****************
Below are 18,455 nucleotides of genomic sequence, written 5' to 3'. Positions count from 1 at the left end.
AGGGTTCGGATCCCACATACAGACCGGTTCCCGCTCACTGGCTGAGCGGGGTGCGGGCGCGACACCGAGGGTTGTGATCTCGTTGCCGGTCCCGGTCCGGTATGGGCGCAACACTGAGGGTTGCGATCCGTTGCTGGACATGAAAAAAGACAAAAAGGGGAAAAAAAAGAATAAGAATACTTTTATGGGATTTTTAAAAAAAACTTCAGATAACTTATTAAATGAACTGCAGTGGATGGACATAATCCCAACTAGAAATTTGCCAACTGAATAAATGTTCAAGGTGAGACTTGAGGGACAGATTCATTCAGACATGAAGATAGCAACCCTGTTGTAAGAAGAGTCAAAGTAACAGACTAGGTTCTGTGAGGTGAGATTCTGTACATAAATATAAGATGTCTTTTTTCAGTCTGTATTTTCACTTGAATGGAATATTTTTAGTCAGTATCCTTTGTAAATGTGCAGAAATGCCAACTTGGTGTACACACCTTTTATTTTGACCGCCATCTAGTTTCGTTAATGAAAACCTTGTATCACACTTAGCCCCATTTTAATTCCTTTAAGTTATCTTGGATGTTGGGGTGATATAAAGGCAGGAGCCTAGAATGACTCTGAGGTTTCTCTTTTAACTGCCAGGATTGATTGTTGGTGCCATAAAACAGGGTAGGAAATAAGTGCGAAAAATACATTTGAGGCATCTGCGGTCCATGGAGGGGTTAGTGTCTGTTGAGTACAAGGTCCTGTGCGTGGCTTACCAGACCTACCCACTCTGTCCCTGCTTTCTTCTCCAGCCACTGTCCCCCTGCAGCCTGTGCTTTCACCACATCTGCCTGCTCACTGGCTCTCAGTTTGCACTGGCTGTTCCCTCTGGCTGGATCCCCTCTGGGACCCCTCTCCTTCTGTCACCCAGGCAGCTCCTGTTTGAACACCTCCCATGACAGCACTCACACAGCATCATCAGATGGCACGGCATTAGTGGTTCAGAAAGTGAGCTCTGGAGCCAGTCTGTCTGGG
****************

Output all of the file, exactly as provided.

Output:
Below are 18,455 nucleotides of genomic sequence, written 5' to 3'. Positions count from 1 at the left end.
AGGGTTCGGATCCCACATACAGACCGGTTCCCGCTCACTGGCTGAGCGGGGTGCGGGCGCGACACCGAGGGTTGTGATCTCGTTGCCGGTCCCGGTCCGGTATGGGCGCAACACTGAGGGTTGCGATCCGTTGCTGGACATGAAAAAAGACAAAAAGGGGAAAAAAAAGAATAAGAATACTTTTATGGGATTTTTAAAAAAAACTTCAGATAACTTATTAAATGAACTGCAGTGGATGGACATAATCCCAACTAGAAATTTGCCAACTGAATAAATGTTCAAGGTGAGACTTGAGGGACAGATTCATTCAGACATGAAGATAGCAACCCTGTTGTAAGAAGAGTCAAAGTAACAGACTAGGTTCTGTGAGGTGAGATTCTGTACATAAATATAAGATGTCTTTTTTCAGTCTGTATTTTCACTTGAATGGAATATTTTTAGTCAGTATCCTTTGTAAATGTGCAGAAATGCCAACTTGGTGTACACACCTTTTATTTTGACCGCCATCTAGTTTCGTTAATGAAAACCTTGTATCACACTTAGCCCCATTTTAATTCCTTTAAGTTATCTTGGATGTTGGGGTGATATAAAGGCAGGAGCCTAGAATGACTCTGAGGTTTCTCTTTTAACTGCCAGGATTGATTGTTGGTGCCATAAAACAGGGTAGGAAATAAGTGCGAAAAATACATTTGAGGCATCTGCGGTCCATGGAGGGGTTAGTGTCTGTTGAGTACAAGGTCCTGTGCGTGGCTTACCAGACCTACCCACTCTGTCCCTGCTTTCTTCTCCAGCCACTGTCCCCCTGCAGCCTGTGCTTTCACCACATCTGCCTGCTCACTGGCTCTCAGTTTGCACTGGCTGTTCCCTCTGGCTGGATCCCCTCTGGGACCCCTCTCCTTCTGTCACCCAGGCAGCTCCTGTTTGAACACCTCCCATGACAGCACTCACACAGCATCATCAGATGGCACGGCATTAGTGGTTCAGAAAGTGAGCTCTGGAGCCAGTCTGTCTGGG